Date of Award


Degree Type


Degree Name

Doctor of Philosophy



Major Professor

S. Michael Kilbey II

Committee Members

Jimmy W. Mays, Ziling Xue, Andy Sarles


The spontaneous generation of complex structures from polymeric building blocks provides a simple yet effective route to create useful soft matter structures having potential application in a variety of nanotechnologies. The topology, chemical structure, block composition, and sequence of the constituent building blocks of polymers are tunable through synthetic chemistry. This tunability offers attractive opportunities to generate complex, yet well-defined structures with control over the geometry, packing symmetry, and microdomain structure. This thesis work involves the study of the self-assembly behaviors of architecturally complex amphiphilic block copolymers (ABCs). ABCs are composed of two or more chemically distinct blocks that are covalently bonded together. Because of the thermodynamic incompatibility between the blocks, they self-organize through microphase separation. Systems studied include multiblock linear copolymers, star-like copolymers and graft copolymers.

The self-assembly behaviors of polystyrene-poly(2-vinylpyridine) (PS-PVP) block copolymers have been systematically investigated in solution and in thin films. Binary mixtures containing linear diblock and triblock copolymers of different block lengths and star block copolymers having different numbers of constituent arms and composition were also investigated. In general, the ensembles that consist of monomodal PS-PVP block copolymers exhibit simple nanoparticle-like structures. In contrast, binary mixtures of PS-PVP block copolymers with different component architectures produce a wider variety of micellar aggregates, including particle-like, worm-like and hierarchical structures, owing to the complex architecture-induced diversity of microphase segregation behaviors in the mixed systems.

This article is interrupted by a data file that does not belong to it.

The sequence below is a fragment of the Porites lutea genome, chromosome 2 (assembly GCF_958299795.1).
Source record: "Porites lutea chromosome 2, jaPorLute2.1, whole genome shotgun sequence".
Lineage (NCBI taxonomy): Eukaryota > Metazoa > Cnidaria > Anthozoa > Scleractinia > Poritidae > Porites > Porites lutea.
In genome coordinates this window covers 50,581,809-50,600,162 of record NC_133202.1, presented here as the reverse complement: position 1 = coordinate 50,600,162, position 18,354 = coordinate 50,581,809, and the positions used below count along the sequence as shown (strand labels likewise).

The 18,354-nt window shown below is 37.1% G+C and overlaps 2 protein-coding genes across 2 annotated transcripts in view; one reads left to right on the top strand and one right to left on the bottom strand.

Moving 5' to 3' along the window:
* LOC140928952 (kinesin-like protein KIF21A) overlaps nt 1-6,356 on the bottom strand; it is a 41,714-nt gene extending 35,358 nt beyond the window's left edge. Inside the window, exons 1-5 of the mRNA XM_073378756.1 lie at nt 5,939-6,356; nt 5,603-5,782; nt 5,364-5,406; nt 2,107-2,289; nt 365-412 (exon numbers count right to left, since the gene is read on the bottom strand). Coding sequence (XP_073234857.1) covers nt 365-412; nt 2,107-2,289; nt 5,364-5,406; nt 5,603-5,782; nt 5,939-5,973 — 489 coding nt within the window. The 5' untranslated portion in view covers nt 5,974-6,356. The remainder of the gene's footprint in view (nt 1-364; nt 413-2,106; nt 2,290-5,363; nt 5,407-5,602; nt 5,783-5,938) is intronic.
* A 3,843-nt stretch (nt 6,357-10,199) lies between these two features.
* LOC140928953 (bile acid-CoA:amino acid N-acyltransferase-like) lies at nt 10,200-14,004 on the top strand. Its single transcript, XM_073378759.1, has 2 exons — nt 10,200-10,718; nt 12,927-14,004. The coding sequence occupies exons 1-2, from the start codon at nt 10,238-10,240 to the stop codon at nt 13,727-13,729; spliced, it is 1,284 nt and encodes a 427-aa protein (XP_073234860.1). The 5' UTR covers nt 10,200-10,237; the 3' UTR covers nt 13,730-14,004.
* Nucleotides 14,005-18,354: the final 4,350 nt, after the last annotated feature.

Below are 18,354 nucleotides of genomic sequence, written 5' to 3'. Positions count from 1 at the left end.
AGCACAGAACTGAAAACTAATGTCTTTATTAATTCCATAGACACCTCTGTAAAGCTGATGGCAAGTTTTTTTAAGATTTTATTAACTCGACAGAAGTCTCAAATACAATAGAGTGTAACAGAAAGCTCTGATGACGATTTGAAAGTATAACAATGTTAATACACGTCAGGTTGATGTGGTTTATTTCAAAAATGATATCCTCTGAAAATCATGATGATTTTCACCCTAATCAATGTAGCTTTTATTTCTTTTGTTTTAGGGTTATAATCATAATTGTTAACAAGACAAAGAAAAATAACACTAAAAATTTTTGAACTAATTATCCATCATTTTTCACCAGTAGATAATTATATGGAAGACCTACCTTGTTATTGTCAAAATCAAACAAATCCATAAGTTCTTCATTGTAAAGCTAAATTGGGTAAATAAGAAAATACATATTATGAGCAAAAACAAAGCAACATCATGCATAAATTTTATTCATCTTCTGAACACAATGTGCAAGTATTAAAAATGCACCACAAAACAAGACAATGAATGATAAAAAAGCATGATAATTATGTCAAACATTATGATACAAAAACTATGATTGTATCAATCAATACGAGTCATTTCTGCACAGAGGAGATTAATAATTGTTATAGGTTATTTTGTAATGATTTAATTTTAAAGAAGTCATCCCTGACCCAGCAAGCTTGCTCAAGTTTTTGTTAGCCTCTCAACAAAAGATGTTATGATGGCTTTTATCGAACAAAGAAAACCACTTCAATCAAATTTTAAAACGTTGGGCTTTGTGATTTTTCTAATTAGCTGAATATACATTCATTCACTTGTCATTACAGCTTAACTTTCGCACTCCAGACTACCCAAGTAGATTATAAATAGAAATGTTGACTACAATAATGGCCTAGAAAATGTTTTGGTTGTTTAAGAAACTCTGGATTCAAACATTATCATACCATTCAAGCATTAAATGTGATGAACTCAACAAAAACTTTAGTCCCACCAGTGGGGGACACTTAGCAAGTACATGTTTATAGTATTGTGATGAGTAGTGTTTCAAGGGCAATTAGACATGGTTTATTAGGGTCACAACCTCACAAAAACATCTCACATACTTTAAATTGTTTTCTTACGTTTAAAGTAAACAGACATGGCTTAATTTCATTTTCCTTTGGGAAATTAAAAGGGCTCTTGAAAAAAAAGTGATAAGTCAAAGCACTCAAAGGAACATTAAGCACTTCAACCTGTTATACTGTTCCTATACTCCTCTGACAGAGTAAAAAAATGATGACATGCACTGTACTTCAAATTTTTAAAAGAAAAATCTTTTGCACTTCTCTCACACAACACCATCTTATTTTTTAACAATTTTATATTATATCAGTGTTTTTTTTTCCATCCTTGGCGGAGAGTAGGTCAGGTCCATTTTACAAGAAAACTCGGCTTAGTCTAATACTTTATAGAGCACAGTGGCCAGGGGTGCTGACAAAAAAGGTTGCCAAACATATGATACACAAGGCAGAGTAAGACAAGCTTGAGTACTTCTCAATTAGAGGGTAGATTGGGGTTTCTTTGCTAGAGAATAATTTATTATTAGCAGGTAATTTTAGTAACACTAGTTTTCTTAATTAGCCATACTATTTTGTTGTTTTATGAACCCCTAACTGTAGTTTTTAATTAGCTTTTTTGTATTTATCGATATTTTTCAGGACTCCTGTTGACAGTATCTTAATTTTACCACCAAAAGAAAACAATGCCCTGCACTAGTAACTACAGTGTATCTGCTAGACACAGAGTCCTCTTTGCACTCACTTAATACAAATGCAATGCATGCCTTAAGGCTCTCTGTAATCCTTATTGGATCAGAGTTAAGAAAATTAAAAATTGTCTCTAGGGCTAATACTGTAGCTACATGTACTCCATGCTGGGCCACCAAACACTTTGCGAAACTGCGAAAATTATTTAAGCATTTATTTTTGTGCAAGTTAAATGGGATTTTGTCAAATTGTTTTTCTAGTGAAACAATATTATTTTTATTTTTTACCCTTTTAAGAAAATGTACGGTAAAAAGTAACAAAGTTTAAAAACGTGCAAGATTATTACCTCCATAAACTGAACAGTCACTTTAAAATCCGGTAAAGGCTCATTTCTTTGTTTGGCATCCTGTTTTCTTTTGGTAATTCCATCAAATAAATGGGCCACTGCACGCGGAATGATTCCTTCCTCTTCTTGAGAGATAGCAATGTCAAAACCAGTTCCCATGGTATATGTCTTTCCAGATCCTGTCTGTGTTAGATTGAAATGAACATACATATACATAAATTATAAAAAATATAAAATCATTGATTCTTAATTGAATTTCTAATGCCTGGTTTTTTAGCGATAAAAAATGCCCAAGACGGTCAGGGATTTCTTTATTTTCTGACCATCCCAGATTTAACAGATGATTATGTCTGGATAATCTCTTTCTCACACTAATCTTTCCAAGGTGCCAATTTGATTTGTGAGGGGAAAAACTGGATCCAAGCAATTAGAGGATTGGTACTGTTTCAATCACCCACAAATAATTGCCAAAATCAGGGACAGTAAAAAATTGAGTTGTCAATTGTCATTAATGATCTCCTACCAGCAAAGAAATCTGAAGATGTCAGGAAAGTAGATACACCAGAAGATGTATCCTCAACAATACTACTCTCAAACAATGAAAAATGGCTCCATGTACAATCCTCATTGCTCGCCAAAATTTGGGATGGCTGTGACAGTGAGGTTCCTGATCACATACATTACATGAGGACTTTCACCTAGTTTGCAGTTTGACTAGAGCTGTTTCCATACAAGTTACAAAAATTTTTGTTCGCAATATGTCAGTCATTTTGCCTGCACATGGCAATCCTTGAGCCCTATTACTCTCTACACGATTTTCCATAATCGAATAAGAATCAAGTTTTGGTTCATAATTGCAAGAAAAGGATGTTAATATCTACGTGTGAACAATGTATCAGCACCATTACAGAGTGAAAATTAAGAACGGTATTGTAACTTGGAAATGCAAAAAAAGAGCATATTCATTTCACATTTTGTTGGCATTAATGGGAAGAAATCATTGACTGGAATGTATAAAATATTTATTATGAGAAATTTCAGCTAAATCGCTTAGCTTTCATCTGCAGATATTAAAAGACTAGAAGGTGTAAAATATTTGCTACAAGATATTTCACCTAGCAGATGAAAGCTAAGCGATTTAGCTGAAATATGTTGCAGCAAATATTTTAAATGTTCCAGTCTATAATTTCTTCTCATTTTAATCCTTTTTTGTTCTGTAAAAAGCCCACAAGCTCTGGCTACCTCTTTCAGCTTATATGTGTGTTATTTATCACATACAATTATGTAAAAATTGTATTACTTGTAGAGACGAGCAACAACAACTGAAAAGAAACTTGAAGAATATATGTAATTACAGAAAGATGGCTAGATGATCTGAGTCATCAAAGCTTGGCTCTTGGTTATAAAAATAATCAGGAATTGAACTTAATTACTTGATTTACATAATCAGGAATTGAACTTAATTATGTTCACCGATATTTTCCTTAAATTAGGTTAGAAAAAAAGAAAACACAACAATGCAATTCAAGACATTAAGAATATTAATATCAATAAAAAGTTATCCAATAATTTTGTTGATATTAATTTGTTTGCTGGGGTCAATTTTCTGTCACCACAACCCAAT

In addition to studies of copolymer mixtures, the links between sequence, and composition on the self-assembly properties of a series of PLA-PEG containing bottlebrush copolymers were investigated in solution. It is found that the composition and sequence of the side-chains dictated the stability, thermodynamics, and size of micelle formation.

These studies clarify the self-assembly properties of ABCs and provide new insights into how micellar structures can be controlled by tuning macromolecular architecture, sequence, and polymer composition, as well as, in the case of mixtures, blend ratio. This work is expected to be valuable for understanding the self-assembly of complex copolymeric systems, which may find use in a variety of applications ranging from personalized medicine to environmental remediation, and lays the groundwork for self-assembly processing.

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